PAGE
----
You also want a slow-release fertilizer made for fruit trees. The slow-release fertilizer is best because it won’t burn the roots of the young tree.

planting small apple orchard

Know When to Water The Tree

The roots of the fruit tree need to get plenty of nutrients and moisture from regular watering. Be careful you do not water too much as it can drown the tree and possibly kill it (I have done this. Quite embarrassing really!).

It is a good idea to create a regular watering schedule that lets you keep the roots at no more than 50 percent dryness. Young saplings need more watering, which is usually a gallon of water about once a week. When it gets older or isn’t currently in its growing season, you can decrease how often you water the tree.

I highly recommend you pick up one of these moisture sensors from Amazon. They have saved my plants from certain destruction!

Also, make sure it gets adequate sunlight each day. If it is going to be on a patio or sunroom, put it on the south or southwest side. Most fruit trees depend on sunlight. 6-8 hours per day is what you want to aim for.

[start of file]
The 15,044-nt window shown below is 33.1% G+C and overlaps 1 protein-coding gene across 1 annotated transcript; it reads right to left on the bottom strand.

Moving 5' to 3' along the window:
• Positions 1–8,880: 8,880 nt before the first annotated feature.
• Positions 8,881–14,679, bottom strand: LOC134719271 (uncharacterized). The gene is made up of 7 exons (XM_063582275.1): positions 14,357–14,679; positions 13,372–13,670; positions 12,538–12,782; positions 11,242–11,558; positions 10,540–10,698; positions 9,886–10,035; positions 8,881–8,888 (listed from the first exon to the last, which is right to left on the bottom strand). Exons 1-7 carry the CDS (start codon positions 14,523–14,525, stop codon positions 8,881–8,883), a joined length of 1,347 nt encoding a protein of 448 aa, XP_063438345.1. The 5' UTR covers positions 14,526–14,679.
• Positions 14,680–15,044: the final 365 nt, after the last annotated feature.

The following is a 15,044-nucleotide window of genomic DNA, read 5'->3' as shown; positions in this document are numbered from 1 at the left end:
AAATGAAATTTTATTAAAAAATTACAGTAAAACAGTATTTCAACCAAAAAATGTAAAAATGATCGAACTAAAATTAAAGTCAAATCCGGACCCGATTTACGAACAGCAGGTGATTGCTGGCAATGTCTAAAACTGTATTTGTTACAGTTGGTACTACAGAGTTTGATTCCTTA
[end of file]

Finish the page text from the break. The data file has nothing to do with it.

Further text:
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 Pruning Your Trees Regularly

 While these small fruit trees don’t need as much pruning as full-size trees, you still need to remove dead and diseased branches. Start by looking for any branches or limbs that are dark and ashy, severely damaged, or have lots of insects in them; these are diseased and need to be removed.

Also remove branches growing toward the center of the tree, as this prevents overgrowth that might prevent fruit from growing. Do you have suckers growing on your tree? Remove them and repot. Maybe you’ll get a second tree out of the deal!